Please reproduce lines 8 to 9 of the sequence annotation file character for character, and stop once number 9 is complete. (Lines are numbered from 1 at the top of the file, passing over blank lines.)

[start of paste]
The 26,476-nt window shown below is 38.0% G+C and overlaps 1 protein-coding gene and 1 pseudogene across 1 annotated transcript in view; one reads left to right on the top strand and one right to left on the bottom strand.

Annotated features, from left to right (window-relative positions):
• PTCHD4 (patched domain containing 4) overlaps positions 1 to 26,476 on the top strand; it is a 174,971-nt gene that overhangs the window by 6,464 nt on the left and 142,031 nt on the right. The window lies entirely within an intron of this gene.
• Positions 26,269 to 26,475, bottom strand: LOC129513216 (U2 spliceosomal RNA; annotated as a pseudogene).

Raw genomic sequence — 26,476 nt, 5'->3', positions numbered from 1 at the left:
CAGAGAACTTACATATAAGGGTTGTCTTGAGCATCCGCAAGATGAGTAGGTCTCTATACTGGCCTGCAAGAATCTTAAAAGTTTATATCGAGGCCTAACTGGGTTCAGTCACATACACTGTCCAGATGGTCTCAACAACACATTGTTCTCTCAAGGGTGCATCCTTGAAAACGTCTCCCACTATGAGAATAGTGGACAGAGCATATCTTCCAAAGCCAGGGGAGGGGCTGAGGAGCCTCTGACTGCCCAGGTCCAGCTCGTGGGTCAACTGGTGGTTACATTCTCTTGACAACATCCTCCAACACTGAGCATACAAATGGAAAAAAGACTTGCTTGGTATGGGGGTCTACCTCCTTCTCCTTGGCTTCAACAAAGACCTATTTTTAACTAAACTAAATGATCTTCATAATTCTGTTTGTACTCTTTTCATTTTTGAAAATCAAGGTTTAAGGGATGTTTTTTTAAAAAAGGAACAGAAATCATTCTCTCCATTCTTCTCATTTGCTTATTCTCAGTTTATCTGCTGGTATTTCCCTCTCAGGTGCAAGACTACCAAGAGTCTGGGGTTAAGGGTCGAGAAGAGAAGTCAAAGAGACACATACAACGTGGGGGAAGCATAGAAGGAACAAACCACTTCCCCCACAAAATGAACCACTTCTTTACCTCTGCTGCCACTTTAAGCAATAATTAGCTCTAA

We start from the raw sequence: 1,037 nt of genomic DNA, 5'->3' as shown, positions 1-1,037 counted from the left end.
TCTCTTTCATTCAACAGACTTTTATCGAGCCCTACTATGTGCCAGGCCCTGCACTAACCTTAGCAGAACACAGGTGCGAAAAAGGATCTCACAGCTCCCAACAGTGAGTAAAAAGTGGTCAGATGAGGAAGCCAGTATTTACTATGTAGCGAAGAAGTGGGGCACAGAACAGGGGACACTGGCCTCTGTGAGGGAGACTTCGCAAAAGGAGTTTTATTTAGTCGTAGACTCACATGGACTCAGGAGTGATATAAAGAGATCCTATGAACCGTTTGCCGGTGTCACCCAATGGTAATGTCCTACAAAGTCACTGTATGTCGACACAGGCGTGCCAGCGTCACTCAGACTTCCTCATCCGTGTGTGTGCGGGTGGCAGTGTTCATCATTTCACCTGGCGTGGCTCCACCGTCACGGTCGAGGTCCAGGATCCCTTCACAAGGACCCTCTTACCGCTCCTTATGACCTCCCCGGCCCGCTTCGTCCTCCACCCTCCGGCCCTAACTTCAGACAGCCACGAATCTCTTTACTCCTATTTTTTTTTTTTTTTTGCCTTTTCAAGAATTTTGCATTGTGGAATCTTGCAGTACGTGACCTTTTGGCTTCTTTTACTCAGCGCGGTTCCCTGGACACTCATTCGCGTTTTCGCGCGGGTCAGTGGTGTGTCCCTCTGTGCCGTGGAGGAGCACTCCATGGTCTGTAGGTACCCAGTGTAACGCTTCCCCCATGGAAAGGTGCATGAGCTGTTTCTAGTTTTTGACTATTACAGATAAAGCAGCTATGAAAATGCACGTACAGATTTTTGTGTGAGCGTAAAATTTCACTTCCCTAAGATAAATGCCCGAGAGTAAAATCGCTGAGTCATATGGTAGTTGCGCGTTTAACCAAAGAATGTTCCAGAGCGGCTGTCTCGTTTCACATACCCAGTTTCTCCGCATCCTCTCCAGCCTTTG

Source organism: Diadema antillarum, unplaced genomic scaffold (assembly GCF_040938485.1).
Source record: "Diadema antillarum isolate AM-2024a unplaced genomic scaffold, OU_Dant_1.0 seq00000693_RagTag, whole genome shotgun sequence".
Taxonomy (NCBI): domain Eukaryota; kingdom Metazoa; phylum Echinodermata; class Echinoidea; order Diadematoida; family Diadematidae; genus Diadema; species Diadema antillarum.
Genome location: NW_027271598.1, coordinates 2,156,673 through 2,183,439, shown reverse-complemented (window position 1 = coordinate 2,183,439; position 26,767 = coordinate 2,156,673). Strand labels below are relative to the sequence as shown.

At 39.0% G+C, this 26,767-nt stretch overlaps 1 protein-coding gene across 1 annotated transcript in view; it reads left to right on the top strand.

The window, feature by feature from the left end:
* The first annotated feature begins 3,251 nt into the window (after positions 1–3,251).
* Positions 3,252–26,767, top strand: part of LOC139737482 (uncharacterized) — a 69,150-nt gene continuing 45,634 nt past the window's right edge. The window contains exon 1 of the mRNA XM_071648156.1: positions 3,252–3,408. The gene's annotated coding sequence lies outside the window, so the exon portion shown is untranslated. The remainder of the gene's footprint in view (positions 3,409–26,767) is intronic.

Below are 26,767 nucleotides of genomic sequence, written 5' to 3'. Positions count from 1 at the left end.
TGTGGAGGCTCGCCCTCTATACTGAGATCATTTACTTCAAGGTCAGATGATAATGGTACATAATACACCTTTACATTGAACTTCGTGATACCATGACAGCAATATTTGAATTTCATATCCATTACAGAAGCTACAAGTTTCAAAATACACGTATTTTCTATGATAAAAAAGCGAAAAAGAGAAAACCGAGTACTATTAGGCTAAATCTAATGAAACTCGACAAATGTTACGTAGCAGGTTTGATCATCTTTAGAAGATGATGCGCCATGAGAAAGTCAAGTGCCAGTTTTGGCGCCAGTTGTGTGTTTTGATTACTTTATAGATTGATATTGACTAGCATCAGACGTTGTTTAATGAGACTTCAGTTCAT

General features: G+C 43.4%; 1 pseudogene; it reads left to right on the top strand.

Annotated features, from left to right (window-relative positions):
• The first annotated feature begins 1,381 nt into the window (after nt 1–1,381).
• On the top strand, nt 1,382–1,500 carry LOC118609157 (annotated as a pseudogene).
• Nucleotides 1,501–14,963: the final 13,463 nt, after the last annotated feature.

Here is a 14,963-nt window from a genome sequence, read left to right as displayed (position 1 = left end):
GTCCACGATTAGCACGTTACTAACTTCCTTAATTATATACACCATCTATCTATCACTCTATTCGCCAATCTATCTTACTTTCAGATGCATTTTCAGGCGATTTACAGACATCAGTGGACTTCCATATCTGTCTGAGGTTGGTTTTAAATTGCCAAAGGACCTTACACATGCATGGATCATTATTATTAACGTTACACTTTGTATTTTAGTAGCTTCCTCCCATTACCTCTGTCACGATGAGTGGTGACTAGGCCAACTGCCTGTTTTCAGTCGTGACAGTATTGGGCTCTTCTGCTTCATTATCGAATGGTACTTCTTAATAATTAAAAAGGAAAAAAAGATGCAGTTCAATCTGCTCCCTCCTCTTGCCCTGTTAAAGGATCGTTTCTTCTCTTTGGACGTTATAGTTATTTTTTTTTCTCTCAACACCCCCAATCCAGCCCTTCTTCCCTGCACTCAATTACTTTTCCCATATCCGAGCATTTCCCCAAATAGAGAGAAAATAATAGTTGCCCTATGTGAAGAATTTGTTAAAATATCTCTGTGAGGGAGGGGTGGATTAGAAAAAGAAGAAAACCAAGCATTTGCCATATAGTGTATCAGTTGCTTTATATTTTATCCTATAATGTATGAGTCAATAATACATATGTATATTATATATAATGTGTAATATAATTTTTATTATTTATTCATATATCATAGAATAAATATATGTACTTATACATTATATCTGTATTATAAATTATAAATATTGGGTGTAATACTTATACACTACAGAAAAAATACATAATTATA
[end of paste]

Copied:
TCTCTTTCATTCAACAGACTTTTATCGAGCCCTACTATGTGCCAGGCCCTGCACTAACCTTAGCAGAACACAGGTGCGAAAAAGGATCTCACAGCTCCCAACAGTGAGTAAAAAGTGGTCAGATGAGGAAGCCAGTATTTACTATGTAGCGAAGAAGTGGGGCACAGAACAGGGGACACTGGCCTCTGTGAGGGAGACTTCGCAAAAGGAGTTTTATTTAGTCGTAGACTCACATGGACTCAGGAGTGATATAAAGAGATCCTATGAACCGTTTGCCGGTGTCACCCAATGGTAATGTCCTACAAAGTCACTGTATGTCGACACAGGCGTGCCAGCGTCACTCAGACTTCCTCATCCGTGTGTGTGCGGGTGGCAGTGTTCATCATTTCACCTGGCGTGGCTCCACCGTCACGGTCGAGGTCCAGGATCCCTTCACAAGGACCCTCTTACCGCTCCTTATGACCTCCCCGGCCCGCTTCGTCCTCCACCCTCCGGCCCTAACTTCAGACAGCCACGAATCTCTTTACTCCTATTTTTTTTTTTTTTTTGCCTTTTCAAGAATTTTGCATTGTGGAATCTTGCAGTACGTGACCTTTTGGCTTCTTTTACTCAGCGCGGTTCCCTGGACACTCATTCGCGTTTTCGCGCGGGTCAGTGGTGTGTCCCTCTGTGCCGTGGAGGAGCACTCCATGGTCTGTAGGTACCCAGTGTAACGCTTCCCCCATGGAAAGGTGCATGAGCTGTTTCTAGTTTTTGACTATTACAGATAAAGCAGCTATGAAAATGCACGTACAGATTTTTGTGTGAGCGTAAAATTTCACTTCCCTAAGATAAATGCCCGAGAGTAAAATCGCTGAGTCATATGGTAGTTGCGCGTTTAACCAAAGAATGTTCCAGAGCGGCTGTCTCGTTTCACATACCCAGTTTCTCCGCATCCTCTCCAGCCTTTG

Source organism: Diadema antillarum, unplaced genomic scaffold (assembly GCF_040938485.1).